NEW YORK (CNNMoney.com) -- BP's debt rating, a key indication of the corporate world's outlook for the company, was downgraded Thursday by two of the three major credit ratings agencies for the failure to plug a massive oil leak in the Gulf of Mexico.
Fitch Ratings downgraded two key BP debt ratings to "AA" from "AA-plus" and placed the company on watch for further cuts. Later in the morning, Moody's Investors Service also cut its ratings on two of the oil giant's corporate bonds, to a lower investment grade level.
Fitch, a rating agency headquartered in New York and London, said the economic and environmental damage from the sunken Deepwater Horizon rig is expected to continue, and the leak is unlikely to be plugged any time soon.
The agency estimated that BP's cleanup costs could total $2 billion to $3 billion in 2010 "depending on how much oil reaches the U.S. shoreline."
"The company has so far repeatedly failed to stop the oil leak and has instead reverted to containment methods that are yet to be fully implemented and are subject to potential weather-related disruption," said Fitch, in a written statement.
Moody's also cited the significant containment, clean-up and litigation costs BP faces related to the Gulf Oil spill as reasons for its downgrade of the company's debt.
"Moody's expects these costs to weigh significantly on BP's free cash flow generating capacity and to constrain its ability to focus on other key areas of the company's business in the near to intermediate term," the ratings agency said in a statement.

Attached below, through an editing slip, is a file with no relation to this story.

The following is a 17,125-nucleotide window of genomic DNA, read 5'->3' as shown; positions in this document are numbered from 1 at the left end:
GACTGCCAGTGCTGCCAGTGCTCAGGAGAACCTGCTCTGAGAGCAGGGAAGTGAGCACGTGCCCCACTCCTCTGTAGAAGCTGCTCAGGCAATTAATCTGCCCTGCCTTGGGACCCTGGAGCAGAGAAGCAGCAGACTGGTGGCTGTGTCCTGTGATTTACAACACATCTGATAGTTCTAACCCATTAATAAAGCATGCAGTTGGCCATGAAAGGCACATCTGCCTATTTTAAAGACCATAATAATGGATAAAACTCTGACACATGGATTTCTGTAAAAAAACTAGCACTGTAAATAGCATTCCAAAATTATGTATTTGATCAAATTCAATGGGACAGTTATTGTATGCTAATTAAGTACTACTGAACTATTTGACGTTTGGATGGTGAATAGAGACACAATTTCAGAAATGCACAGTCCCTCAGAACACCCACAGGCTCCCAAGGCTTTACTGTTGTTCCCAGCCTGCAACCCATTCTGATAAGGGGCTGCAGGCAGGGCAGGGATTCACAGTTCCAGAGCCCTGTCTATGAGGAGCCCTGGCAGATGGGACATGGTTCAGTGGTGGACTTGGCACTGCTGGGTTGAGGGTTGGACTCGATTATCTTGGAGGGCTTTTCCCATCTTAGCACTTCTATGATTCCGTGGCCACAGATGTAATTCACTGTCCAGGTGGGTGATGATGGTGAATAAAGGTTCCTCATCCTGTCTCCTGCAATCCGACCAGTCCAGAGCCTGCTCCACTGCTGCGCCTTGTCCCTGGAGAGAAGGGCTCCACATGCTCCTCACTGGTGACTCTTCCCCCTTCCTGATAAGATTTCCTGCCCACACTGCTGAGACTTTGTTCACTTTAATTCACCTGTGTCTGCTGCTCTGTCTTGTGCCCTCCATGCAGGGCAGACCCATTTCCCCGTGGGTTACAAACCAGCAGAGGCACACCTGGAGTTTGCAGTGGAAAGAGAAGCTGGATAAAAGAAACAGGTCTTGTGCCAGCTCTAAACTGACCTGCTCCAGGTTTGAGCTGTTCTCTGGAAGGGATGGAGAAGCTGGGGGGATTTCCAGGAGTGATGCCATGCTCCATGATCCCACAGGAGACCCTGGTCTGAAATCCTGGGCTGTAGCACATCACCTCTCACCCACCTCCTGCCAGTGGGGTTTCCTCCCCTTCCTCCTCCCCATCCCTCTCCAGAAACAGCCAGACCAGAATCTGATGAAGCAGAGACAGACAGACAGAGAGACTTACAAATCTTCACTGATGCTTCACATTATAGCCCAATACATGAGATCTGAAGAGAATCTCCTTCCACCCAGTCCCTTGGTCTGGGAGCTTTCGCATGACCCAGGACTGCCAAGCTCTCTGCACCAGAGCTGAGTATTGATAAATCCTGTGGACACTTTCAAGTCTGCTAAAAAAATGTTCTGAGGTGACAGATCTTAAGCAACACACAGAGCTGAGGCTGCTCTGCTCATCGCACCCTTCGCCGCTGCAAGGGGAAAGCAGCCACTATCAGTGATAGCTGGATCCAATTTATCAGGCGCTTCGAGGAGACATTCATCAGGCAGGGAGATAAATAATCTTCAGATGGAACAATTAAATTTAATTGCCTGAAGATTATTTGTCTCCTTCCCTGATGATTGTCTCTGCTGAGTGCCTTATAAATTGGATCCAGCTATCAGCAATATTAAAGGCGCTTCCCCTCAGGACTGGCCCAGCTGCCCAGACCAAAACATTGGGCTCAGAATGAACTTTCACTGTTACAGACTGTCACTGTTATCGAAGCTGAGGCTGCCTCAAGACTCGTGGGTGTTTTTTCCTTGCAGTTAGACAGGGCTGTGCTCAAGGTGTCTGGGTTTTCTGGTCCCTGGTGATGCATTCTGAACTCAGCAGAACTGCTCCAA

Fitch said "the drilling of relief wells also poses risks and additional time may be required for them to be fully effective." A criminal and civil investigation announced Tuesday by Attorney General Eric Holder puts further pressure on BP, the rating agency said.
As a result, said Fitch, "risks to both BP's business and financial profile continue to increase."
After the Fitch downgrade early Thursday morning, BP spokesman Mark Salt said the cut "reflects the uncertainty concerning the potential impacts of the oil spill" but that the AA rating "is still a very strong rating."
"We look to maintain a strong balance sheet as set out in our financial framework," said Salt. "We regard the framework as prudent and have no plans to change it."
Another BP spokesman, Toby Odone, said his company has "very strong and ongoing operating performance" and that it remains "one of the strongest companies, with huge cash generation."
The Deepwater Horizon rig that exploded and sank off the Louisiana coast in April, killing 11 workers, is 65% owned by BP. Originating from the ocean floor nearly a mile below the surface, the leak is spilling up to 19,000 barrels per day into the Gulf.
Since the April 20 accident, BP (BP) shares have plummeted more than 40%.
In its most recent press release, BP said it would fund the estimated $360 million cost of building six "sections" to protect Louisiana's barrier islands from the oil spill. This is in addition to providing $170 million to Louisiana, Alabama, Mississippi and Florida to help cover response costs and promote their tourism industries, said BP.
The company also said it has paid out $42 million in compensation to people and businesses affected by the spill.
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